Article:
I want to address a few potentially strange and new ingredients here. One being hominy and the other being masa flour. Hominy is weird to explain…rather than use a bunch of words I don’t fully understand, I’ll give you the highly generalized explanation. It’s dried corn that is soaked in some stuff to soften the outer hull, rinsed off, and canned. Sound good? BUT IT ISSSS. It’s one of my all time favorite ingredients to use when I’m cooking Mexican food. It has such a cool texture, almost like a bean with more of a hearty bite to it, and it has flavor reminiscent to a corn tortilla – SO good. I know, it all sounds weird, but have trust. The masa flour is easier. It’s just flour made from finely ground dried corn, we use it as a thickener here, and it adds BOSS flavor + amazing texture.
So close your eyes, use these weird ingredients that you may have never used before, and make this soup. Except maybe don’t actually do it with your eyes closed…though that does sound like an interesting challenge 🤔. Anyway – the soup – it’s easy, it’s delicious, it’s complex in flavor and texture, it’s hearty, it’s filling, it’s 100 other adjectives that I could come up with, but I’ll stop now.
Just make it and see for yourself 💃🏻.Print
Instant Pot Mexican Chicken Stew
- Prep Time: 10 mins
- Cook Time: 10 mins
- Total Time: 20 minutes
- Yield: 7 servings 1x
- About 1 1/2 pounds chicken breasts
- 25 oz can hominy, drained
- 10 oz can rotel tomatoes (I use the original flavor), not drained
- 4.5 oz can diced green chilis, not drained
- 1 32 oz box chicken broth
- 1/3 cup masa flour
- 1 teaspoon chili powder
- 1 teaspoon paprika
- 1 teaspoon cumin
- 2 teaspoons salt
- 1 cup Mexican blend shredded cheese
- Sour cream, tortilla chips, and cilantro for optional toppings
- Add your drained hominy, rotel, green chilis, chicken broth and seasonings (chili powder, paprika cumin, and salt) to your Instant Pot. To this, add your masa flour and whisk well until it is totally combined. Add your chicken breasts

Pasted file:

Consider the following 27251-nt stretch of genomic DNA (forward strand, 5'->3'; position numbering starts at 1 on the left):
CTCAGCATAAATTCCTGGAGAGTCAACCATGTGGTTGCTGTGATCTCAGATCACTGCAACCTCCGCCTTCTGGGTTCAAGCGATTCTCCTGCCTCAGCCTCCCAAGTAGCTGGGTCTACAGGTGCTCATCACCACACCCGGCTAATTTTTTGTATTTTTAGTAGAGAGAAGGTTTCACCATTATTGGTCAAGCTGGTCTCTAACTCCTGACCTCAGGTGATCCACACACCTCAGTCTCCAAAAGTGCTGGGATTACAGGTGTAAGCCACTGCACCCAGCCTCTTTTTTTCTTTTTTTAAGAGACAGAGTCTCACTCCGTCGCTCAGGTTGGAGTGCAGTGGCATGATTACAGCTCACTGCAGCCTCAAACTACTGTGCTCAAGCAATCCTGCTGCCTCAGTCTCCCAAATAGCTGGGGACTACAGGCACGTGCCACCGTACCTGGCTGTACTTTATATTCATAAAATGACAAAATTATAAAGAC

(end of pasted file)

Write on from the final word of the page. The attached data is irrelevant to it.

- Seal the lid of your Instant Pot and cook on manual high pressure for 5 minutes. Allow a 5 minute natural release and quick release the remaining pressure
- Remove your chicken breasts and dice into small, bite-sized pieces. Add the chicken back to the stew
- Stir in your cheese until it is melted and combined into the soup. Season to taste with salt and pepper
- Top each bowl with sour cream, crushed tortilla chips, and chopped cilantro
Sometimes, I can only find a giant can of hominy at my grocery store. If that’s your situation, I’d still get it and then just use about 3 cups of the hominy (drained). You can skip the hominy or you can substitute chickpeas or black beans, BUT the hominy is basically my favorite part of this whole thing, so use it if you can!
Some of these ingredients can be a little hard to locate in the grocery store. The Mexican section is always a good place to start for some of it. At my grocery store, the masa flour is in the baking section with the normal flour and cornmeal, and the hominy is in the canned veggie section.
Total recipe time does not account for the time it takes the Instant Pot to come to pressure, since that can vary per person.
- Serving Size: 1 cup
- Calories: 263
- Sugar: 3 g
- Sodium: 681 mg
- Fat: 8 g
- Carbohydrates: 18 g
- Fiber: 3 g
- Protein: 30 g
- Cholesterol: 88 mg
If you make this or any of my other recipes, be sure to Instagram it and hashtag #thegarlicdiaries!
In the mood for more yummy Mexican recipes? Check these out: